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LETTER TO THE EDITOR
Year : 2016  |  Volume : 2  |  Issue : 2  |  Page : 109-110

Enormous need to improve the global measles vaccination coverage: World health organization


Department of Community Medicine, Shri Sathya Sai Medical College and Research Institute, Kancheepuram, Tamil Nadu, India

Date of Web Publication19-May-2016

Correspondence Address:
Saurabh RamBihariLal Shrivastava
Department of Community Medicine, 3rd Floor, Shri Sathya Sai Medical College and Research Institute, Ammapettai Village, Thiruporur - Guduvancherry Main Road, Sembakkam Post, Kancheepuram - 603 108, Tamil Nadu
India
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Source of Support: None, Conflict of Interest: None


DOI: 10.4103/2394-7438.182724

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How to cite this article:
Shrivastava SR, Shrivastava PS, Ramasamy J. Enormous need to improve the global measles vaccination coverage: World health organization. MAMC J Med Sci 2016;2:109-10

How to cite this URL:
Shrivastava SR, Shrivastava PS, Ramasamy J. Enormous need to improve the global measles vaccination coverage: World health organization. MAMC J Med Sci [serial online] 2016 [cited 2019 Nov 12];2:109-10. Available from: http://www.mamcjms.in/text.asp?2016/2/2/109/182724

Sir,

Measles is an extremely infectious disease caused by a virus which is known to infect only humans.[1] However, despite the existence of an effective vaccine for more than three decades, measles continues to be one of the most common causes of mortality among children in the under - 5 years age group.[1] In fact, as per the recent global estimates available, measles accounted for close to 400 deaths each day in the year 2013, which is an alarming public health concern.[2]

Further, there is no doubt about the effectiveness of the vaccine as it has brought about a 79% reduction in the number of measles deaths in the period of 2000 (0.55 million) to 2014 (0.12 million).[2],[3] In addition, immunization with measles vaccine has played a crucial role in reducing the child mortality (viz., in excess of 17 million lives saved since the beginning of the 20th century) and in moving closer toward the Millennium Development Goal 4.[2],[3]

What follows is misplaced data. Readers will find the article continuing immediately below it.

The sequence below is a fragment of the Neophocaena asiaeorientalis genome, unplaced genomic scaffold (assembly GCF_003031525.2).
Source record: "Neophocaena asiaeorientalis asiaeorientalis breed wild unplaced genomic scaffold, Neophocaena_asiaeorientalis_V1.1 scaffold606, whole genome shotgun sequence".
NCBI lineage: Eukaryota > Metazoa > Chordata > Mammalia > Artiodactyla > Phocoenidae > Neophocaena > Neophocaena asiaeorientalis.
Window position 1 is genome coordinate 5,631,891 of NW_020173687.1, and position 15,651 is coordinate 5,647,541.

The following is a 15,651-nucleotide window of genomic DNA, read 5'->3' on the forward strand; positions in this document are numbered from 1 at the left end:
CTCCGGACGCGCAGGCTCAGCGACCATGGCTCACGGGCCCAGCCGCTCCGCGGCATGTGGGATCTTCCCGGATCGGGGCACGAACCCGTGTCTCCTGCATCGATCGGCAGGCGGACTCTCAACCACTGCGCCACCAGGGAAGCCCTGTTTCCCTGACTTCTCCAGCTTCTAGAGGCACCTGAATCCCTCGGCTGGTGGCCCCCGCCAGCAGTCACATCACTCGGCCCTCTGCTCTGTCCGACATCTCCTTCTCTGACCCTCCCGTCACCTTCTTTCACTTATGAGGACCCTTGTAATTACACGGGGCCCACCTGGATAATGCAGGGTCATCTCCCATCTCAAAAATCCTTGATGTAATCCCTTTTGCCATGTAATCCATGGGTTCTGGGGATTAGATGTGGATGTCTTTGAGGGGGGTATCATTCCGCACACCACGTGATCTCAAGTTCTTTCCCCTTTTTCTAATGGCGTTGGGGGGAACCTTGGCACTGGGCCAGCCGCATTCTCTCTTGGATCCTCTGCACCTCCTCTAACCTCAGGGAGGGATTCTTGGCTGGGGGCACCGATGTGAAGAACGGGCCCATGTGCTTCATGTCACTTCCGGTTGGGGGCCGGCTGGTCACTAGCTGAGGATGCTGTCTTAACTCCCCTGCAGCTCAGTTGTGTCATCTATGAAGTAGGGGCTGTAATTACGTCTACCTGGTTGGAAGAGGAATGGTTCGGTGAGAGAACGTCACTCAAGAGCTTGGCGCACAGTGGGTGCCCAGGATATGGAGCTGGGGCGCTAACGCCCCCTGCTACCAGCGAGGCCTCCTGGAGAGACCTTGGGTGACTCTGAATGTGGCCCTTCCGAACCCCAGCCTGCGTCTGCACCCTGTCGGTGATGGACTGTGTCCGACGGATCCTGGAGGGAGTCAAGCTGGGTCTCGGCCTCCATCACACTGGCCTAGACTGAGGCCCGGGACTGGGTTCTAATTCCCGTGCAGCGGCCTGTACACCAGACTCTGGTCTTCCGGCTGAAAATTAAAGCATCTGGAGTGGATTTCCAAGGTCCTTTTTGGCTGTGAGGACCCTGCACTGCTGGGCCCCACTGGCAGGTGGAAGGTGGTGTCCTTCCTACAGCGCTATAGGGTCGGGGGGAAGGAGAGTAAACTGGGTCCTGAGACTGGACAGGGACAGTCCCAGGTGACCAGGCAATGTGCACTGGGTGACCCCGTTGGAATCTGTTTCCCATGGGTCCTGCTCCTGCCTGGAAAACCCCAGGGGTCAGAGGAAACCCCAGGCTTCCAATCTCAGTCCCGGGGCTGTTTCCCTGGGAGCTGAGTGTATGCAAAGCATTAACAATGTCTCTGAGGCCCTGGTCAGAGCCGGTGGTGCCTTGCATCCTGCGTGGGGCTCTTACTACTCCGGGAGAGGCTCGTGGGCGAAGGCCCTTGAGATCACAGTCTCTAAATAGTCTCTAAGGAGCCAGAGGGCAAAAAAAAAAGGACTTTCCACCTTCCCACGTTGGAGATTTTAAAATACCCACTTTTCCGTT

However, the current global concern is not about the gains achieved, but about the stagnation in immunization coverage, which has been observed in the last 4 years.[2] This is primarily due to no betterment in the global immunization coverage (with the first dose of measles vaccine) during 2010–2014 despite recording a significant improvement of 13% in the first decade of the 20th century.[2] Further, only 63% of the member states of the World Health Organization (WHO) have met the target of immunizing at least 90% of children with measles first dose while <50% of the world's children have been immunized with the globally recommended second dose of the vaccine.[2] All those nations which have succeeded in improving the administration of the second dose of the measles vaccine, it has been predominantly attributed to the sustained funding by the international agencies, strengthening of the surveillance system and laboratory network, and better microplanning to administer second dose (viz., vaccine management issues, advocacy communication and social mobilization activities, sensitization of the health workers, improving the demands for the vaccine, strengthening of the monitoring, and evaluation component of the immunization, etc.).[1],[3],[4],[5] Further, close to 18.7 million infants are still missing out with the basic vaccines across the world, and it has been anticipated that the global target to bridge the immunization gap will not be achieved, and millions of children will continue to die of those diseases which are completely preventable.[3],[4],[6]

It is also important to understand that measles coverage might remain less in comparison to other vaccines as it requires additional efforts and thus even if other vaccines are taken, measles may be still missed, especially the second dose of the vaccine.[4],[6] Even though the international stakeholders and country's policy makers are trying to improve the measles vaccination coverage through conduction of mass vaccination campaigns (supplementation to the routine activities) across different nations, yet more than 0.1 million children died worldwide from measles.[1] Further, outbreaks of measles in different parts of the world (such as India, Ethiopia) including developed nations, continue to pose a significant challenge to achieving the set targets.[1],[2]